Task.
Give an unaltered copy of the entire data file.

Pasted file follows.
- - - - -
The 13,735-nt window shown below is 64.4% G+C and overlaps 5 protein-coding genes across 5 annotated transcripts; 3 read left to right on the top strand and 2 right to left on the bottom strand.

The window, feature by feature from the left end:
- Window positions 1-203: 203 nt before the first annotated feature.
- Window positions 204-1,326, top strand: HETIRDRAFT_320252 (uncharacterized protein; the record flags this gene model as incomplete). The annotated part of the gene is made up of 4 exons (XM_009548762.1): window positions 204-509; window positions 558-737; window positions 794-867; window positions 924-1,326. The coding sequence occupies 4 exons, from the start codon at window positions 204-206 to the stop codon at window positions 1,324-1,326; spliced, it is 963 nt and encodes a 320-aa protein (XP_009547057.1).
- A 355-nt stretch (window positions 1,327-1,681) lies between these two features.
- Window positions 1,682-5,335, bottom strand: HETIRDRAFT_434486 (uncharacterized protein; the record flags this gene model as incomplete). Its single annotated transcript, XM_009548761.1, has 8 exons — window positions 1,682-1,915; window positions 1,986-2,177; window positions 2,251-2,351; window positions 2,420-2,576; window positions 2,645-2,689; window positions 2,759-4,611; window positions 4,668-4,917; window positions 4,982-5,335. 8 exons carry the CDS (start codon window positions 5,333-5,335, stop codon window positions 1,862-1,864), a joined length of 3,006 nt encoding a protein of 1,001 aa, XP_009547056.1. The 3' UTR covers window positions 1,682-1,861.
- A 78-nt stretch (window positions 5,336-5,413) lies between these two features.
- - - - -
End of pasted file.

The 13,735-nt window shown below is 64.4% G+C and overlaps 5 protein-coding genes across 5 annotated transcripts; 3 read left to right on the top strand and 2 right to left on the bottom strand.

The window, feature by feature from the left end:
- Window positions 1-203: 203 nt before the first annotated feature.
- Window positions 204-1,326, top strand: HETIRDRAFT_320252 (uncharacterized protein; the record flags this gene model as incomplete). The annotated part of the gene is made up of 4 exons (XM_009548762.1): window positions 204-509; window positions 558-737; window positions 794-867; window positions 924-1,326. The coding sequence occupies 4 exons, from the start codon at window positions 204-206 to the stop codon at window positions 1,324-1,326; spliced, it is 963 nt and encodes a 320-aa protein (XP_009547057.1).
- A 355-nt stretch (window positions 1,327-1,681) lies between these two features.
- Window positions 1,682-5,335, bottom strand: HETIRDRAFT_434486 (uncharacterized protein; the record flags this gene model as incomplete). Its single annotated transcript, XM_009548761.1, has 8 exons — window positions 1,682-1,915; window positions 1,986-2,177; window positions 2,251-2,351; window positions 2,420-2,576; window positions 2,645-2,689; window positions 2,759-4,611; window positions 4,668-4,917; window positions 4,982-5,335. 8 exons carry the CDS (start codon window positions 5,333-5,335, stop codon window positions 1,862-1,864), a joined length of 3,006 nt encoding a protein of 1,001 aa, XP_009547056.1. The 3' UTR covers window positions 1,682-1,861.
- A 78-nt stretch (window positions 5,336-5,413) lies between these two features.